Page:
‘Bitter’ Benson anger at £150m council fund gap

David and Linda Squirrell

The most senior civil servant in Tunbridge Wells has issued his starkest warning yet over concerns the borough is facing a £150m gap in its infrastructure funding.

William Benson, the chief executive of the borough council, said he felt ‘quite bitter’ about current funding arrangements, which have left Tunbridge Wells facing the shortfall.

Speaking at a Town Forum meeting, he read from a council report highlighting the division between east and west Kent when it comes to securing money from the county’s Local Enterprise Partnership (LEP).

Failure by Tunbridge Wells to win funding from the LEP meant money was pouring into projects in the east of the county instead.

This has left the borough with an infrastructure shortfall which is ‘the largest percentage gap in the county’, said Mr Benson.

The borough is part of the southeast LEP, comprising Kent, Sussex and Essex, which allows it to secure spending for projects alongside other local authorities through a series of bids.

Roads and transport were singled out as the largest infrastructure concern after research suggested Tunbridge Wells was losing £32m in economic output per year owing to congestion.

Mr Benson said: “Tunbridge Wells is getting no money, but our needs are very high. I am quite bitter about this.

“Individuals in west Kent pay more than double the UK average in income tax, and businesses pay 88p in every pound in rates yet suffer some of the worst congestion in Kent.”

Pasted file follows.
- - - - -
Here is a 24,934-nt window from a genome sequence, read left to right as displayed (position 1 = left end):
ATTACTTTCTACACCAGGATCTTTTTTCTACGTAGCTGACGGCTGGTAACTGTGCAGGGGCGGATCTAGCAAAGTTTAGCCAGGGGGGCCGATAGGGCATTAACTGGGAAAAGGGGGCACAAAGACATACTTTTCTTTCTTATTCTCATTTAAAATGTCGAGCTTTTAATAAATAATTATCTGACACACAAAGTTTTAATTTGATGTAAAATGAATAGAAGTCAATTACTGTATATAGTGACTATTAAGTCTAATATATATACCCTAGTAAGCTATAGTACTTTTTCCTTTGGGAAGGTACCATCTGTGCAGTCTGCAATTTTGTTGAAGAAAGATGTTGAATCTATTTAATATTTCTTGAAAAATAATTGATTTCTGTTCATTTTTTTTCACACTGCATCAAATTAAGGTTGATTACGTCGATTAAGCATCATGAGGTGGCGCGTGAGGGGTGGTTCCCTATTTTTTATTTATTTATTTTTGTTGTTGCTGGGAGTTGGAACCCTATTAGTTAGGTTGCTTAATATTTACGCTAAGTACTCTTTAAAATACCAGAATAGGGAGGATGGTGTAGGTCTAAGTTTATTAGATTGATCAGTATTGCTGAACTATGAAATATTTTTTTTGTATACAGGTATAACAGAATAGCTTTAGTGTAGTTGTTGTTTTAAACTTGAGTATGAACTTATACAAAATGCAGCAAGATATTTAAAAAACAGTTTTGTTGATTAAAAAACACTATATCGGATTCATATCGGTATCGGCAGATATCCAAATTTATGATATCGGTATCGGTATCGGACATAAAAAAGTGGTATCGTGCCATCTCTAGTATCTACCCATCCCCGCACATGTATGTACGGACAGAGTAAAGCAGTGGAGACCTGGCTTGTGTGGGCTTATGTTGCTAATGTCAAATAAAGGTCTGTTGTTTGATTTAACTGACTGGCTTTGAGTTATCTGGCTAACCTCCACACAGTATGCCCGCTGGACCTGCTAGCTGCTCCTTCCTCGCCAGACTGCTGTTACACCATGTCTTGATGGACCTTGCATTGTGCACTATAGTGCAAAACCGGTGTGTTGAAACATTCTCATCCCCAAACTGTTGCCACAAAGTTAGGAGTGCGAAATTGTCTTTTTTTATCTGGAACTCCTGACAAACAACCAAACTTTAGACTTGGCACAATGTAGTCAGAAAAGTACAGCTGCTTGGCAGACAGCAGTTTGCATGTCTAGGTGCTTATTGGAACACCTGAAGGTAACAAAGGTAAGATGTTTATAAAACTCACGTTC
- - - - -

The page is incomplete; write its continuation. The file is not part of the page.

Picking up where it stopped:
Mr Benson added that in terms of funding, west Kent accounts for 20 per cent of the population and 29 per cent of anticipated jobs growth in the county. Yet it receives seven per cent of allocated county spending and 14 per cent of government-backed spending for infrastructure.

As the Times reported in March, the report states west Kent failed to receive ‘a single penny’ of the most recent £20m allocated for growth, which went ‘exclusively’ to east Kent and Medway.

Tunbridge Wells secured £1.75m for improvements to the A26 during the first round of bids but nothing in the second.

Blaming ‘austerity cuts’, Alain Lewis, Labour borough councillor, said: “The LEP targets the areas they feel need the money. They look at other areas of Kent as having more deprivation.

“But the trouble is, all the pots of funding are shrinking, and as there is not enough money to go round, they have to focus it on those in need.”

MP Greg Clark – who oversaw the implementation of the funding scheme as planning and decentralisation minister – said: “The Local Growth Fund, now in the hands of local councils, will be running over several years and Tunbridge Wells has already done very well in getting £1.75 million to ease congestion along the A26.

“It comes on top of the dualling of the A21 and the improvements at North Farm – these schemes will transform the road network across our town.

“When further funding is available, I would certainly like to see hotspots like Pembury Road and Colt’s Hill benefiting.”

Mr Clark’s comments expose a rift developing with members of the Conservative-led council as council
leader David Jukes has also criticised the funding scheme.

In March, Cllr Jukes told the Times he had ‘steam coming out of my ears’ after the borough failed to secure funding to alleviate congestion on the Pembury Road.

Ukip county councillor Chris Hoare said he backed county council plans to set up a new LEP for Kent alone.

He said: “We would have a stronger voice and be able to make stronger pitches in a smaller LEP.”

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